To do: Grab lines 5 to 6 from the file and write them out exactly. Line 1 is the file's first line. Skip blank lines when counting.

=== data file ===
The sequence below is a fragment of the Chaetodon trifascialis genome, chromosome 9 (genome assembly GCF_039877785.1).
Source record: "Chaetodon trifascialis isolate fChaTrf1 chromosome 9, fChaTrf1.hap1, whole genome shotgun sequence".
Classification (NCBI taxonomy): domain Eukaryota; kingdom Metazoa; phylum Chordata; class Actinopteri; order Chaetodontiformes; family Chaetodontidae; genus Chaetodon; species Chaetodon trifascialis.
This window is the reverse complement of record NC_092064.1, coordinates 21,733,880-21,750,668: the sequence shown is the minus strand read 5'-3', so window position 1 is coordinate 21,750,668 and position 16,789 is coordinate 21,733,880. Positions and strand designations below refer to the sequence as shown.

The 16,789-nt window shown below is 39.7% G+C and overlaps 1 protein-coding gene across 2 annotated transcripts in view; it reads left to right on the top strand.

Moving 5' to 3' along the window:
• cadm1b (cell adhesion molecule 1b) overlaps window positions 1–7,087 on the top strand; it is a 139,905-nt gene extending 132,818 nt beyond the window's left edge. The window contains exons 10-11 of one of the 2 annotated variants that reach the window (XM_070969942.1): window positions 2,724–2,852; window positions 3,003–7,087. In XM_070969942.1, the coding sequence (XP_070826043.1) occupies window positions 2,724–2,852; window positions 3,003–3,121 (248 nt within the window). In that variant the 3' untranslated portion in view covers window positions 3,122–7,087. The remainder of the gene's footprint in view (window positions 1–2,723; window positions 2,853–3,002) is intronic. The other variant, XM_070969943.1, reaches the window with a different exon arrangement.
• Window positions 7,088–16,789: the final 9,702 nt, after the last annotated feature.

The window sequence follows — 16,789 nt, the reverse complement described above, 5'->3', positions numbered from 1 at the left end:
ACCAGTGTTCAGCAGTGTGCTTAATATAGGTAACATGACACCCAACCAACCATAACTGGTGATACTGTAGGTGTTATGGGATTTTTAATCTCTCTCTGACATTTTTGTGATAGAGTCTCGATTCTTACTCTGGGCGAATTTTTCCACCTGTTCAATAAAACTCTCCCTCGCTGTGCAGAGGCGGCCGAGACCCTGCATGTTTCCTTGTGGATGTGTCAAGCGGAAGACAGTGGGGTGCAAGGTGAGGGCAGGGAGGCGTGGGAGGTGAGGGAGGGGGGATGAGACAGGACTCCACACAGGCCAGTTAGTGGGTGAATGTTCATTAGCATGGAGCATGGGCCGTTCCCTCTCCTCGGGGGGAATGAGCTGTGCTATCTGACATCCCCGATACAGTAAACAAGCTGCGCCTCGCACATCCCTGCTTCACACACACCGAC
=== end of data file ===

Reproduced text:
The 16,789-nt window shown below is 39.7% G+C and overlaps 1 protein-coding gene across 2 annotated transcripts in view; it reads left to right on the top strand.

Moving 5' to 3' along the window: